Family Wealth Series: Let’s Talk About How to Budget for Big Expenses

A man reviewing paperwork helps his daughter prepare a budget.

Learn how to talk to your grown children about budgeting for a house, a dream vacation, or another big milestone to help them become more financially savvy.

Parents want to see their children achieve independence. In high-net-worth families, success often hinges on passing along financial wisdom. And one of the first—and likely most important—pieces of wisdom to dispense is how to create a budget, which can help with everything from buying a house to launching a business.

“This can help teach them to stand on their own two feet and to be independent,” says Nathaniel Jones, senior wealth planning strategist for Wells Fargo Private Bank.

Here, Jones recommends a few conversation starters for parents and grandparents who want to teach what they know about how to create a budget for big expenses.

Take a moment to separate needs from wants

Separating needs from wants is an important step in creating a budget because it can identify areas where your children could cut costs. For example, Jones says you should consider talking about identifying emotional triggers that may cause impulse buys versus planned purchases. Ask them: Do they make impulse purchases when they’re feeling down or stressed? Do they celebrate getting a raise with a big purchase? What can they do instead?

A modest amount of impulse spending can be harmless. But helping draw attention to it may be eye-opening for your adult children. Explaining how they should make a budget and stick to it while keeping their main goals in mind can help keep impulse spending at bay. “Just avoiding that tendency to impulse shop may be enough to help cover the costs of big-ticket expenses,” he says.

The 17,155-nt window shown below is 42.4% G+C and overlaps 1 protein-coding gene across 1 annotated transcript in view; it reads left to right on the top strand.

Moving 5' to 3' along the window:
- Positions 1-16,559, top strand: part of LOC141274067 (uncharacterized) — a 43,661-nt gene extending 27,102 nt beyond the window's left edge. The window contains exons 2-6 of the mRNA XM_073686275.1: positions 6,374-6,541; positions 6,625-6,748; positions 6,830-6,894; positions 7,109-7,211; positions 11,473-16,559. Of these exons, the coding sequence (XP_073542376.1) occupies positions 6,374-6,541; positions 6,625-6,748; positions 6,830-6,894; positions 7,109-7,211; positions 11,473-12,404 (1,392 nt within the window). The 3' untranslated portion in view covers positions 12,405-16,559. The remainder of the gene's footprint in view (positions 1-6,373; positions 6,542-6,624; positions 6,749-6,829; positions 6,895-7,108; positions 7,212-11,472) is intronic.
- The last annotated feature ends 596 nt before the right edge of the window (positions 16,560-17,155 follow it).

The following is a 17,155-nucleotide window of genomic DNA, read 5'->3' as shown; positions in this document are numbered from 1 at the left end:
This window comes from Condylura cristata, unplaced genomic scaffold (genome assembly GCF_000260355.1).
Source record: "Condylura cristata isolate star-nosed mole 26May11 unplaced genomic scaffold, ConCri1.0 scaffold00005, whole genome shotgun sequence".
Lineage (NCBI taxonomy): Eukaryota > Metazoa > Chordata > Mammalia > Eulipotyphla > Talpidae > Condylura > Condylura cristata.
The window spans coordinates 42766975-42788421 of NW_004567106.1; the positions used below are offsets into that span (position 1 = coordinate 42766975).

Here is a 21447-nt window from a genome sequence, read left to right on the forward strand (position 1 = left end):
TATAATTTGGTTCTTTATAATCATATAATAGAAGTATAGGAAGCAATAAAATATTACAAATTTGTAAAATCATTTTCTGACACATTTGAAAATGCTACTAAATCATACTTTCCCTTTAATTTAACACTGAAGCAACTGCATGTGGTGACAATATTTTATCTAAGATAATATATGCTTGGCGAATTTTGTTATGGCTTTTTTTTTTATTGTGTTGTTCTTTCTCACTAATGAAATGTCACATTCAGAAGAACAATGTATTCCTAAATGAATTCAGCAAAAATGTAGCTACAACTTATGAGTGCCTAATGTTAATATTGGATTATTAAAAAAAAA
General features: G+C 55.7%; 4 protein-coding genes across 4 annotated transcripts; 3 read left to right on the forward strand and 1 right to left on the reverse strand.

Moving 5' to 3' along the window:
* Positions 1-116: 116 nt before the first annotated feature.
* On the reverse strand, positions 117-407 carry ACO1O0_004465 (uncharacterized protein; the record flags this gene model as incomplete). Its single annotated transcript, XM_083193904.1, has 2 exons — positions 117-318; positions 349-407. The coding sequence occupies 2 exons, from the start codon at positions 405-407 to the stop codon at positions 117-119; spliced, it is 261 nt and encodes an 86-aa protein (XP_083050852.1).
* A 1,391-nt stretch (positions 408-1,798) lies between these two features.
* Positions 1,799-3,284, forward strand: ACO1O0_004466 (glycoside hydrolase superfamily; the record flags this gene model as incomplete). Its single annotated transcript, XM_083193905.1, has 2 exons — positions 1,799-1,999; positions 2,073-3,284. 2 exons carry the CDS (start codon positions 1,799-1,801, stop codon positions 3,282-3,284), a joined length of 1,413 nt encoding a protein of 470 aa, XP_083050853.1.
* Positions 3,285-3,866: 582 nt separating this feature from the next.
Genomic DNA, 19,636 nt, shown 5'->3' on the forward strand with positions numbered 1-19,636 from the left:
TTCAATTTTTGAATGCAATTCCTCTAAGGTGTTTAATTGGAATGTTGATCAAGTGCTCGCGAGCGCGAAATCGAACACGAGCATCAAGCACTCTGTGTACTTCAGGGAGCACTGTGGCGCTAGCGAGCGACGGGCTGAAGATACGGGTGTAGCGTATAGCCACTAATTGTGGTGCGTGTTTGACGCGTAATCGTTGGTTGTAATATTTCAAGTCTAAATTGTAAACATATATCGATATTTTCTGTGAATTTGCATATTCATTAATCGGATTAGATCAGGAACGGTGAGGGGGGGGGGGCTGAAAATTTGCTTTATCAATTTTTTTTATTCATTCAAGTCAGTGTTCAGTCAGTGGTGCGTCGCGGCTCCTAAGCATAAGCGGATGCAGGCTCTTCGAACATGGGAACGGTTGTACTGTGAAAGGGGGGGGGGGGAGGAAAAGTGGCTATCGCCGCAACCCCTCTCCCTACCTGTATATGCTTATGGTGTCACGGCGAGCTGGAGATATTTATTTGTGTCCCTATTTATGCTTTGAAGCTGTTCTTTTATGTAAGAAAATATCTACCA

Explain the value of closely tracking income and expenses

Ask your children or grandchildren to review a few months’ worth of bank statements to analyze their spending habits and see if patterns—productive or otherwise—emerge.

“Before they can get on a path toward budgeting for an expensive purchase, they need to understand where their money is currently going,” Jones says.

Consider recommending online budget tools they can access on their mobile devices (about a fifth of millennials use only their smartphones to access the internet, according to a Pew Research Center study). Customers who use Wells Fargo Online® banking, for example, can set up an online budget to chart monthly expenses with information taken from their actual spending history.

Remind them to build a robust emergency fund

Before starting to save for anything else, Jones recommends that young adults set aside money to cover an unforeseen event, such as a job loss, a major illness, or an expensive repair. “By setting aside three to six months’ worth of living expenses, they can enjoy the feeling of being financially self-sufficient instead of needing to borrow money from their parents or finding creditors should an emergency arise,” he says.

Explain how you were once in their shoes

Share your experiences with your kids! For example, tell the story of how you created a budget for your first big-ticket item or the sacrifices you made to invest in the launch of your business. Your children will appreciate hearing about your experience, and that the payoff was worth it, Jones says. “Many of our clients are wealth creators who came from modest means,” he says. “I had a client who recently sold a business for $20 million, but he has stories about the creative ways his family stretched their grocery budget when they were barely making ends meet. Sharing those stories is a way to instill those family values.”

Consider professional guidance to help jump-start the conversation

Jones acknowledges that having a discussion about money with adult children may feel uncomfortable. If that’s the case, ask your financial professional to help facilitate and moderate family discussions about budgeting for big expenses — or other personal finance matters.

“It can help if the information comes from a third party rather than a parent,” Jones says. “There’s some real objective value there.”